In Virginia, VDOT's Security Department has conducted a Statewide inventory and assessment of infrastructure that is considered most vulnerable to terrorism and sabotage. The Department is emphasizing technology in its efforts to make infrastructure safer, including such assets as the Chesapeake Bay Bridge-Tunnel and the Hampton Roads Bridge-Tunnel. "We're investing considerably in intrusion alarms, parimeter penetration alarms, closed circuit cameras, and motion detectors," says Steve Mondul, Security and Anti-Terrorism Coordinator for VDOT and a member of the AASHTO Task Force on Transportation Security. The agency is also working with local transportation officials and technicians to increase security efforts. "The technology to increase security is expensive and time-consuming to implement, but it's basically simple," says Mondul. "Putting procedures in place, changing transportation culture, and making security a way of life is the real challenge." VDOT has been assisted by FHWA's Virginia Division office, with the two agencies cooperating closely on security initiatives.
In nearby Maryland, the State Highway Administration and Maryland Transportation Authority are also taking a hard look at their security and emergency planning efforts. This assessment includes better integrating their field operations with those of the police and other agencies and working on improving radio and telephone communications in emergency situations. Local and county police and other State agencies are on different frequencies than the highway agencies, which made communicating in real time difficult on September 11. The highway agencies are also working to improve their verification of the accuracy and reliability of information during emergency situations.
Such communication difficulties are also being addressed by the larger Washington, DC, area. A partnership of public safety and transportation agencies announced in August an endeavor to build a public safety data communications network for the region. The network will allow officials from more than 40 local and Federal agencies to communicate with each other in real time during critical incidents.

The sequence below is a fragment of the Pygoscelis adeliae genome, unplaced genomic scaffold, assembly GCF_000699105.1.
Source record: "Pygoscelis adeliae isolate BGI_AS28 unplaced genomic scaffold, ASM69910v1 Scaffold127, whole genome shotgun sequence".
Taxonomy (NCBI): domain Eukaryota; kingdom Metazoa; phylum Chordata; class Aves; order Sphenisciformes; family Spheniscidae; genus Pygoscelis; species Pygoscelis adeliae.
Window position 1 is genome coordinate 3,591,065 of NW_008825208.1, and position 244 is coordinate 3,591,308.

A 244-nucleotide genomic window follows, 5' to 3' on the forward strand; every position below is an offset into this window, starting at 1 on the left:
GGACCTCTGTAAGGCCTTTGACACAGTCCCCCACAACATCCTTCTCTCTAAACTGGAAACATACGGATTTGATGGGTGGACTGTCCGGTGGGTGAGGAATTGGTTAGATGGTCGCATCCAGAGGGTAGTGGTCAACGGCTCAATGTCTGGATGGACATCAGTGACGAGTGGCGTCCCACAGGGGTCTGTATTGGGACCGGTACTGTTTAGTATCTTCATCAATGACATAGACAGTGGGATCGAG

In addition to the communications efforts, planning in Washington, DC, has included mapping out 24 corridors in the city as emergency event/evacuation routes. Signs identifying these routes are now being installed, as well as dynamic message signs and security cameras. During an emergency situation, traffic signals on evacuation routes would be retimed to expedite traffic flow. "We also have ongoing coordination, communication, planning, and understandings with other regional agencies," says Bill Rice of the District Department of Transportation. These partnerships include working with VDOT, the Maryland Department of Transportation, the Metropolitan Washington Council of Governments, Washington Metropolitan Area Transit Authority, and Federal and law enforcement agencies.
To assist States in transportation security and emergency planning, the AASHTO Task Force on Transportation Security has issued two guidebooks: A Guide to Highway Vulnerability Assessment for Critical Asset Identification and Protection and A Guide to Updating Highway Emergency Plans for Terrorist Incidents. The guides and other information can be found on the Task Force's Web site at security.transportation.org. For more information, you can also visit the Transportation Research Board's Committee on Critical Transportation Infrastructure Protection Web site (www4.trb.org/trb/homepage.nsf/web/security).
California Department of Transportation